I first met Nick back in the early 1980’s when he was performing the Phil A Delphia radio plays for the Philadelphia in ’86 worldcon bid. I sat through a show and afterwards walked up to him and said “Hi, we have got to do something together.”
Over the years, various “Somethings” included two different improv comedy groups ‘The Gunderson Corporation’ and ‘The Zanti MIsfits’, the first fan-dubbed anime, ‘You Say Yamato’ (as well as it’s spiritual sequel, ‘Dr. Who & the Hunger of the Croutons’), and our mutual first novel sale ‘Illegal Aliens’. Illegal aliens came about because Nick came over to my place one day and said, “I just had this weird dream about a street gang fighting a giant robot.” I believe I said, “Why the hell would they be doing that?” and several thousand words later, we had a book.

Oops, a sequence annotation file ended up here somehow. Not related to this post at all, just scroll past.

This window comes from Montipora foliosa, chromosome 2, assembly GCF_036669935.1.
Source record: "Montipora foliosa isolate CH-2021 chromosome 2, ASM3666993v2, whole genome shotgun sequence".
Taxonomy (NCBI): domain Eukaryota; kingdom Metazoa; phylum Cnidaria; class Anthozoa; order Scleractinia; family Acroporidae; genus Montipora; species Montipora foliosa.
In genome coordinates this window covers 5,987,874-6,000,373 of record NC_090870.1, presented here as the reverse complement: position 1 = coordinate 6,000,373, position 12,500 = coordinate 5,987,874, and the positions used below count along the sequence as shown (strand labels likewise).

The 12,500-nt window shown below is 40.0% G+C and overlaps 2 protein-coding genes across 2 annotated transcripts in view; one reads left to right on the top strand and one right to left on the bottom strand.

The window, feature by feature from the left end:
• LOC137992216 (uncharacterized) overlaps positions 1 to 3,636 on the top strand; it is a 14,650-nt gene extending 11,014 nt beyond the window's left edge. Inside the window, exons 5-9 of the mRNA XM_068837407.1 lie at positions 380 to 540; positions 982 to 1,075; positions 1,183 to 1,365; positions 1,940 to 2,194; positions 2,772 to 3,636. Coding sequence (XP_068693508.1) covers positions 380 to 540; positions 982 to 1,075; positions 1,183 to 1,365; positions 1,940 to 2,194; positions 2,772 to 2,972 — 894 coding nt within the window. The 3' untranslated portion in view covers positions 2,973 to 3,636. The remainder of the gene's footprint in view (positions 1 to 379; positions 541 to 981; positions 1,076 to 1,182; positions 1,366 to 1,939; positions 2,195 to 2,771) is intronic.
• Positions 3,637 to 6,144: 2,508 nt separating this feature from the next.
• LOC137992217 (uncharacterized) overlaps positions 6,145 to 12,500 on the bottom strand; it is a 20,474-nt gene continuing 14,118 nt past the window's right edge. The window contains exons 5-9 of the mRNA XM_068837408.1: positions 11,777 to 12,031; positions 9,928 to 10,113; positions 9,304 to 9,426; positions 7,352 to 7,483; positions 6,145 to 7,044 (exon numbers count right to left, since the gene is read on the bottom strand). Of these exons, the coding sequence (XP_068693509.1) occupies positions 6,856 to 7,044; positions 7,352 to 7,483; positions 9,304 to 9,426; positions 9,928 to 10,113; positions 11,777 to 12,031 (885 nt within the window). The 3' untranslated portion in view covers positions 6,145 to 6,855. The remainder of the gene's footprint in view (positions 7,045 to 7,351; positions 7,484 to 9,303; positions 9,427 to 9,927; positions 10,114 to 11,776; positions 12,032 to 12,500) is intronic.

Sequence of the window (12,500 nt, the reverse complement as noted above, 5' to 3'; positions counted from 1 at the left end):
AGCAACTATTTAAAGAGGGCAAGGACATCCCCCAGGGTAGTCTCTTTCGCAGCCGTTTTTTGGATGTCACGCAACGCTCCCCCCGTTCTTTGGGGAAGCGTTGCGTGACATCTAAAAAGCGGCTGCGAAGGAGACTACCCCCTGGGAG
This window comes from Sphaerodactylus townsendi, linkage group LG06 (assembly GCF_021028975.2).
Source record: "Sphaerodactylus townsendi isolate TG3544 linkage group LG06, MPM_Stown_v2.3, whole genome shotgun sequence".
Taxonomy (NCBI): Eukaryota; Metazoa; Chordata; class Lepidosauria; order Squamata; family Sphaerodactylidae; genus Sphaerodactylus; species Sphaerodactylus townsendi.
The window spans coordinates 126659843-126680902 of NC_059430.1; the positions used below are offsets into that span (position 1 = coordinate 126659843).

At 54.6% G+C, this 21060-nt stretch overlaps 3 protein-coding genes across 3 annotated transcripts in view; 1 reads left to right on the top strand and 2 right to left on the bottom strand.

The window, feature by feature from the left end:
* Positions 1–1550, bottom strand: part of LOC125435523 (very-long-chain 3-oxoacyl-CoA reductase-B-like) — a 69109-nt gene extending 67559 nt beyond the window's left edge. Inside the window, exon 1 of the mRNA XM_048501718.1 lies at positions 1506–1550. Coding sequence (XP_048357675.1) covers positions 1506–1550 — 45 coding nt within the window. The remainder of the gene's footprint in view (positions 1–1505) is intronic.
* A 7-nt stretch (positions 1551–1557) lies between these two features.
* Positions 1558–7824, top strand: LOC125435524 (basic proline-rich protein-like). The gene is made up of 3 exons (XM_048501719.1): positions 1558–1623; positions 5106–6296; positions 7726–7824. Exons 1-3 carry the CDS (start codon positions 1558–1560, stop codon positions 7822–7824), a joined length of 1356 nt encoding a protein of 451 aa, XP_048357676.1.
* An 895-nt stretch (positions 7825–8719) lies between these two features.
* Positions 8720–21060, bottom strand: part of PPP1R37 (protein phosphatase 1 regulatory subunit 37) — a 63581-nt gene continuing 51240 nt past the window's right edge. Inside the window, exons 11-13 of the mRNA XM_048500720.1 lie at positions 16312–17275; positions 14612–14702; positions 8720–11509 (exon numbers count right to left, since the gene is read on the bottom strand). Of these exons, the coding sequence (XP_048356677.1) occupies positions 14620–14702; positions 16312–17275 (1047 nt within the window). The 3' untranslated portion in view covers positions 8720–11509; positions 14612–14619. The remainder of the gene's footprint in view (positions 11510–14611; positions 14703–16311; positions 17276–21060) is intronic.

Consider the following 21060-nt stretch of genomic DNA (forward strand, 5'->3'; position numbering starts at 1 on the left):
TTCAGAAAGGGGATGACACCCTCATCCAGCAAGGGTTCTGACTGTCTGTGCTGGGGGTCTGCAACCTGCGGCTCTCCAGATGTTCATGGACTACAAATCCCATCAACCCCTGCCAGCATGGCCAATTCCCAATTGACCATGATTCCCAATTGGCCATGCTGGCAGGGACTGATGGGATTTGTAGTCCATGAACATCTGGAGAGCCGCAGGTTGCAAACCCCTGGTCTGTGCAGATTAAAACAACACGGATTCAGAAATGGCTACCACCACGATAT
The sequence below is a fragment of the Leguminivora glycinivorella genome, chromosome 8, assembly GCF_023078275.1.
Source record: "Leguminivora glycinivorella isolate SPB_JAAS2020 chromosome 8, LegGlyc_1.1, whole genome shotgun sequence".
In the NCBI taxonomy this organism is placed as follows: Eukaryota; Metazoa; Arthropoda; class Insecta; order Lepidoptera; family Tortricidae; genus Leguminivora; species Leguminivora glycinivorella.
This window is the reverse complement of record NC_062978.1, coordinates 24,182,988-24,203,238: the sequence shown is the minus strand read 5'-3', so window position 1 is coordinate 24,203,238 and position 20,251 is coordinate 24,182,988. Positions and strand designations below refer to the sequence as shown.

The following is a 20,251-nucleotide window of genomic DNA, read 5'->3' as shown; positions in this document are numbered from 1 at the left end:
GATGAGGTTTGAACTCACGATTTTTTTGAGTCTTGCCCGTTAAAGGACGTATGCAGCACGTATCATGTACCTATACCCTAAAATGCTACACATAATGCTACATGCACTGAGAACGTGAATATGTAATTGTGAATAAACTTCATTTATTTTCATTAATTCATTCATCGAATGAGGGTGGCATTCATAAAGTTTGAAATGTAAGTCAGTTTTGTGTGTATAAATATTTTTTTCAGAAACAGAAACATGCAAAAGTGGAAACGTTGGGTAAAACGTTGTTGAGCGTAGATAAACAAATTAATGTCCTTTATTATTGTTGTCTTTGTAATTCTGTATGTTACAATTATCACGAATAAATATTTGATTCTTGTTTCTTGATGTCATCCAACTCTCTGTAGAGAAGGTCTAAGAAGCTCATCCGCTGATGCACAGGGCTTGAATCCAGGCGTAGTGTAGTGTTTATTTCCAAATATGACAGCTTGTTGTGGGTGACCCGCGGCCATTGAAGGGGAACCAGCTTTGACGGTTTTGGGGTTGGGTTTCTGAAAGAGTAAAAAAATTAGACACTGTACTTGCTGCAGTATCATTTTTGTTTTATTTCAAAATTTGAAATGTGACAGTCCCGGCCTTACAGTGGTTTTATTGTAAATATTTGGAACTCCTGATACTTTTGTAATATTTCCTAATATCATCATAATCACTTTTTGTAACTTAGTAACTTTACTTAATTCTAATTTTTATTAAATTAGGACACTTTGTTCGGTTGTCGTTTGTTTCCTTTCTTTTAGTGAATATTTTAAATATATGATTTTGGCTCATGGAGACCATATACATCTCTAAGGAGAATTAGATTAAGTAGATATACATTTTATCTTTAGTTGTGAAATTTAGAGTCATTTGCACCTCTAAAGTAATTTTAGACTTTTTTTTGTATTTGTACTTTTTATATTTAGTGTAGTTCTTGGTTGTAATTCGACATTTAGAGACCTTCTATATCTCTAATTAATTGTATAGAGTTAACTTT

In person, NIck was brash, funny and sincere about everything he did. Once he got a published book under his belt, there was no stopping him, and he produced a non-stop stream of genre novels, so many of them that his agent and publishers advised him to use a succession of pen names so that readers wouldn’t get ‘Pollotta Fatigue’. This would be understandable, as Nick produced a lot of stuff very quickly. He would have done very well as a pulp writer, as he seemed to thrive under a regimen of quirky ideas produced under tight deadlines.
Nick was a demon for work. He was pounding away at the keyboard almost constantly, and was never happier then when the ideas were flowing and the keys weren’t sticking.
We had drifted apart over the years, but I was genuinely sorry to hear that he had died. I can only hope that his books stay in print. He’d’ve liked that. Here is a picture of the only time that Nick and I ever fought over money. Better luck next time around, amigo.